Perfect on a grilled cheese sandwich or tossed with brown rice and sautéed greens, this small batch of chutney is a tasty way to preserve one of spring's first fresh things.
This recipe is heavily adapted from the one found in the 1972 edition of the New York Times Heritage Cookbook, edited by Jean Hewitt. —Marisa McClellan
3 half pints
chopped rhubarb (about a pound)
minced onions (1 small onion)
1 1/2 cups
apple cider vinegar
freshly grated ginger
red chili flakes
In This Recipe
Combine all ingredients in a wide, non-reactive pot (give yourself at least 4 quarts of space to work with). Place pot over high heat and bring to a boil. Once it bubbles, reduce heat to medium and simmer gently, stirring regularly, until slightly thickened.
As the chutney gets closer to done, make sure to stir every minute or so to prevent scorching. You’ll know the chutney is finished cooking when you can pull your spoon through the chutney and the space you’ve created doesn’t fill in immediately.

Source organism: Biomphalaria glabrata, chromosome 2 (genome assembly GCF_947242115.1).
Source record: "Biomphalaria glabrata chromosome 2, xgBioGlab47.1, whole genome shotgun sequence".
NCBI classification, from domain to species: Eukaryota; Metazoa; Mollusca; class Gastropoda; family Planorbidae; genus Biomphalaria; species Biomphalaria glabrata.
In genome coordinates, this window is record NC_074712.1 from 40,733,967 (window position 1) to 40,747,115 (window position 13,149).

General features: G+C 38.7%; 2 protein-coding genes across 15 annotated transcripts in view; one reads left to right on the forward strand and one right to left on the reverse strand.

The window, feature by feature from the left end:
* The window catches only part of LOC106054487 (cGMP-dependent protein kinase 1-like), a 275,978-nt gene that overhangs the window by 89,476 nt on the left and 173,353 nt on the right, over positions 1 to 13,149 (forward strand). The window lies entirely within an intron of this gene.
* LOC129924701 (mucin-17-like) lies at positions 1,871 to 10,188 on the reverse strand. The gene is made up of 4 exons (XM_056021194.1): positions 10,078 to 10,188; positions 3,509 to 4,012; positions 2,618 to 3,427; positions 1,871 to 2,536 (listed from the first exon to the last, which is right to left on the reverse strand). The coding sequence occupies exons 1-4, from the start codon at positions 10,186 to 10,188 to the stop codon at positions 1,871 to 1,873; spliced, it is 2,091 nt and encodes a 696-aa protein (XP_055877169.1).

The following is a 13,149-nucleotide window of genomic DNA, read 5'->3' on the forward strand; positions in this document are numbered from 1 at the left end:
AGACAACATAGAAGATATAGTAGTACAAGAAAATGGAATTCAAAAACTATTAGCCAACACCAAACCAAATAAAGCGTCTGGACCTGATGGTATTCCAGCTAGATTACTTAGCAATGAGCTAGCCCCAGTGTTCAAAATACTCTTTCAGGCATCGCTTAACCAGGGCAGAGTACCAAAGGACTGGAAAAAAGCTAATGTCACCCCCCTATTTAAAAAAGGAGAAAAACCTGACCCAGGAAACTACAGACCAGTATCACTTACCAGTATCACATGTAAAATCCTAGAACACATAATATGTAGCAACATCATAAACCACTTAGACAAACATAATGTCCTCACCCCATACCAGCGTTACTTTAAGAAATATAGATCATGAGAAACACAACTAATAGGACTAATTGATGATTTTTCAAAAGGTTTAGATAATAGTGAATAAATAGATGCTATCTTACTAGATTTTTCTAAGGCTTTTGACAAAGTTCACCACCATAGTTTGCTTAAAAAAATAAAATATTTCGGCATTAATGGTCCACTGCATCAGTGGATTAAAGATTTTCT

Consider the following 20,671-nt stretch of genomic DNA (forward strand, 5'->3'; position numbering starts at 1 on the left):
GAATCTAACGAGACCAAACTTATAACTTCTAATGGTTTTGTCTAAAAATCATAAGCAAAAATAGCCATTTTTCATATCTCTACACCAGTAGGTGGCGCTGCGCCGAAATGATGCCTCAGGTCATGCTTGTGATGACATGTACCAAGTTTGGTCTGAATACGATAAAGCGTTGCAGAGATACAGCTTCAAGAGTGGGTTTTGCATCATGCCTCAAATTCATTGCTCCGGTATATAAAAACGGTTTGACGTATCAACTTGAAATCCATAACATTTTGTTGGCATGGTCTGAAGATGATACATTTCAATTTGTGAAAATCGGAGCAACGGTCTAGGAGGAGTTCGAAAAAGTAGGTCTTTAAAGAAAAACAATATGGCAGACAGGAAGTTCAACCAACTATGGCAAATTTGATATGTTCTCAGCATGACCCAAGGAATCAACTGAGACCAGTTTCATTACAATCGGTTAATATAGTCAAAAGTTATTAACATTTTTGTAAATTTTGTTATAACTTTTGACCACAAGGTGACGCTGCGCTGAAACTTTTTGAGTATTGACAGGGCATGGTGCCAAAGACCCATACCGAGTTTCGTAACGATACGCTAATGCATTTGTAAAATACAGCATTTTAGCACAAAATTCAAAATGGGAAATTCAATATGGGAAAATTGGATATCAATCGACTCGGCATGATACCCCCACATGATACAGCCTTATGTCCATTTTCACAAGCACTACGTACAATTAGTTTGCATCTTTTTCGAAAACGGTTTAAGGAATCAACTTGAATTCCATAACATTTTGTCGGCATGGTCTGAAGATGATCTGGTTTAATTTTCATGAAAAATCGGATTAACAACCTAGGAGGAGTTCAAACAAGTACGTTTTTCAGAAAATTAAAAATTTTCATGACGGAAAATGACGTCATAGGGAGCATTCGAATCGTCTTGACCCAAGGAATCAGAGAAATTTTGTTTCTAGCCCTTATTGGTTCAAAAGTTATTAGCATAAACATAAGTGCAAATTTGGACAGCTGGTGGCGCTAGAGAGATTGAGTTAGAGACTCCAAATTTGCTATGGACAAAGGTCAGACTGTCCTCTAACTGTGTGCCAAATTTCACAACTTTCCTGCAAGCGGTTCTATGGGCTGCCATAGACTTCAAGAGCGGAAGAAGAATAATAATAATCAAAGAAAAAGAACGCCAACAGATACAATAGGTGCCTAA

Sink three half pint jars into filled stockpot and bring it to a simmer.
When the chutney is finished cooking, remove the jars from stockpot and place them on a folded kitchen towel. Fill the jars with the chutney, leave 1/2 inch of headspace.
Wipe the rims of the jars to remove any errant chutney. Apply the hot lids and screw on the bands until they just hold (not too tight!).
Place filled jars into the stockpot of hot water and bring to a boil. Once the pot is bubbling vigorously, reduce the heat a little so that it maintains a gentle boil and set a timer for ten minutes.
When time is up, remove jars from the canner and set them to cool on a folded kitchen towel. Once the jars are cool to the touch, remove rings and test seals. You should be able to grasp the outer edge of the lid and lift the entire jar while the lid holds fast.
Any unsealed jars should be refrigerated. Sealed jars can be kept in a cool, dark place for up to one year.
When it’s time to eat your chutney, make sure to open a sealed jar at least half an hour before you want to eat. I’ve found that chutneys need a little time to air out, otherwise all you taste is vinegar.